Sounding very much like a man not going anywhere, Chinese President Xi Jinping kicked off a critical weeklong Communist Party Congress strongly defending his economic and COVID policies, while vowing to stamp out democratic dissent in Hong Kong and pursue the “reunification” of Taiwan, diplomatically if possible but militarily if necessary.
The formal decision on whether Mr. Xi, 69, will get a precedent-shattering third five-year term as party general secretary and head of the powerful Central Military Commission is not expected until next weekend.
But Mr. Xi, who has emerged as China’s most powerful leader since Mao, doubled down in his opening speech to the delegates on a number of key policies he has pursued since taking power a decade ago. He made no direct mention of recent Chinese economic woes or growing tensions with the U.S. and China’s neighbors across East Asia.
Taiwan’s future, he said, is “a matter that must be resolved by the Chinese,” a shot at the U.S. which has stepped up its military and political support for the island democracy after a summer of tensions with Beijing.
“We will continue to strive for peaceful reunification with the greatest sincerity and the utmost effort, but we will never promise to renounce the use of force, and we reserve the option of taking all measures necessary,” Mr. Xi said, according to the official Xinhua news agency.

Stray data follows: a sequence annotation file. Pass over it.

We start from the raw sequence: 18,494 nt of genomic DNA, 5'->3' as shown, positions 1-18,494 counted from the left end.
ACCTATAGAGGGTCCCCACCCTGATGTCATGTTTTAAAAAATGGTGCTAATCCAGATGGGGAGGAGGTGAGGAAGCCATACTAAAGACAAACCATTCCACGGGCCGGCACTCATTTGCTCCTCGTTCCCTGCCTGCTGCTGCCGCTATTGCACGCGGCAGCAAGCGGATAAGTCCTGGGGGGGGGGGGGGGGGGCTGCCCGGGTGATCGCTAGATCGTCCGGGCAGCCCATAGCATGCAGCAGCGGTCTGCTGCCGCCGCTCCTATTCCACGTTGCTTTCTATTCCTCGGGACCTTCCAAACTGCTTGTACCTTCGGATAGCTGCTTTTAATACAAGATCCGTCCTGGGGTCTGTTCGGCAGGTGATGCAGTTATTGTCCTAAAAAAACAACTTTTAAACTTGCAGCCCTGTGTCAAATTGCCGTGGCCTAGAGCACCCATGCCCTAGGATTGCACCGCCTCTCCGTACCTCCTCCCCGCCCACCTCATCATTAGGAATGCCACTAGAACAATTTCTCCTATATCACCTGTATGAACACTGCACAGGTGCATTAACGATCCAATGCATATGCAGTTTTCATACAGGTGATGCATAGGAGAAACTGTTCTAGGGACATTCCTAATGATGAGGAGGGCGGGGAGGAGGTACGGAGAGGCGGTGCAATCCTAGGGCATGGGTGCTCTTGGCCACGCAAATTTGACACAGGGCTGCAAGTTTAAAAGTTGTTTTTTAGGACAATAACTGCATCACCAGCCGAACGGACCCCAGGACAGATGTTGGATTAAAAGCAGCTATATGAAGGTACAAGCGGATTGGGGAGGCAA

“This is directed solely at interference by outside forces and the few separatists seeking ‘Taiwan independence’ and their separatist activities; it is by no means targeted at our Taiwan compatriots,” he added to loud applause from delegates.
Mr. Xi also signaled no retreat from his controversial “zero-COVID” policies which look to sharply repress the pandemic through the use of major lockdowns and intrusive testing. The policy has produced open dissent online and some protests, and outside experts say the policy has damaged the economy and is not sustainable.
China has “adhered to the dynamic zero-COVID approach … and achieved major positive results in the overall prevention and control of the epidemic, as well as economic and social development,” Mr. Xi contended, giving no signs of a policy change on the issue.
He also pledged to continue the build-up of the People’s Liberation Army, which is increasingly challenging the U.S. for military dominance in the region.
“We will work faster to modernize military theory, personnel and weapons,” Mr. Xi said. “We will enhance the military’s strategic capabilities.”
Some 2,300 delegates assembled at the Great Hall of the People in Beijing under heavy security conditions in the capital to hear Mr. Xi‘s nearly two-hour address.
Talking very much like an incumbent defending his record ahead of Election Day, Mr. Xi offered up an agenda of continuity without major shifts in either foreign or domestic policies.
Economically, he said the government would continue to support the development of a private sector, while keeping overall party control in a “socialist market economic system.”
Mr. Xi‘s hold on power is expected to be ratified after the congress concludes next weekend, when the lineup for the new seven-member Politburo Standing Committee is officially revealed.
Mr. Xi‘s current term as president technically ends in March, but his real power derives from his posts at the top of the Chinese Communist Party and as de facto head of the military.